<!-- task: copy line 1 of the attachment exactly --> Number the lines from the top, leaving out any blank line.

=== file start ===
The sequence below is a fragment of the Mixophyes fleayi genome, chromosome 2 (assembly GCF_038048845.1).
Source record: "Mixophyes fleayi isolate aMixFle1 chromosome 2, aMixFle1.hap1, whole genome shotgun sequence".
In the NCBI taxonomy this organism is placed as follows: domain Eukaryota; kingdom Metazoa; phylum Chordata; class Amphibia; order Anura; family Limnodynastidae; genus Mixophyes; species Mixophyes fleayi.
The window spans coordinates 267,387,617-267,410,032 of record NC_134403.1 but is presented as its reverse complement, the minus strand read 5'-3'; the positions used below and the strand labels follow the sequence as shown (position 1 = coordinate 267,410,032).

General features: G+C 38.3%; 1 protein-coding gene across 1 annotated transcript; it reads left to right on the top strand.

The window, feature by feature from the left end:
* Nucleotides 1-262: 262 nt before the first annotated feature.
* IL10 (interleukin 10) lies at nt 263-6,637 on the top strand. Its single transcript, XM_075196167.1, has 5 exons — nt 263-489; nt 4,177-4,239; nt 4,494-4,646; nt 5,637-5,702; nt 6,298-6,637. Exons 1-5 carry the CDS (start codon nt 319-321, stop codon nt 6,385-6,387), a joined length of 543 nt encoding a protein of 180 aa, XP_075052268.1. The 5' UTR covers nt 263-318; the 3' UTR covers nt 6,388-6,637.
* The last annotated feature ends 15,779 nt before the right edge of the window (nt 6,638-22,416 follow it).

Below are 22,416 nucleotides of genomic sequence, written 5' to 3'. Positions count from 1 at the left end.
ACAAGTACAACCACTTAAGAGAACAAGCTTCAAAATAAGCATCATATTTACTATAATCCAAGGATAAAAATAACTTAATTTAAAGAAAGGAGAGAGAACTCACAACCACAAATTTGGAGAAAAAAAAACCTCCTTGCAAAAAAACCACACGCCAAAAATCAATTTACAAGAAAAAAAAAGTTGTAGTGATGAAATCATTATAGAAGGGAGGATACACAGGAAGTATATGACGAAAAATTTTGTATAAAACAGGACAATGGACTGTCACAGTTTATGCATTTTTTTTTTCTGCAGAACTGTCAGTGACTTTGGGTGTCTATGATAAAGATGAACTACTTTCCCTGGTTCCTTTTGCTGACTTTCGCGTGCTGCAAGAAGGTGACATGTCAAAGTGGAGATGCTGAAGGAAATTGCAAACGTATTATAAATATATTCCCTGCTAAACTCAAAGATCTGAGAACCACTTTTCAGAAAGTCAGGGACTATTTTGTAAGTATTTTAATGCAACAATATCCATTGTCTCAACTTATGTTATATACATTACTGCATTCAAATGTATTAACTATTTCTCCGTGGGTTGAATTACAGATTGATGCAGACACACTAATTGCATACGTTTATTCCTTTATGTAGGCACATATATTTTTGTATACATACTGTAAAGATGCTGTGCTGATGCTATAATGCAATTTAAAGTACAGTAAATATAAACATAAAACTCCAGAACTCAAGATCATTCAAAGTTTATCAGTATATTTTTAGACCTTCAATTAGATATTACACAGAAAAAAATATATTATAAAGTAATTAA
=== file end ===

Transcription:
The sequence below is a fragment of the Mixophyes fleayi genome, chromosome 2 (assembly GCF_038048845.1).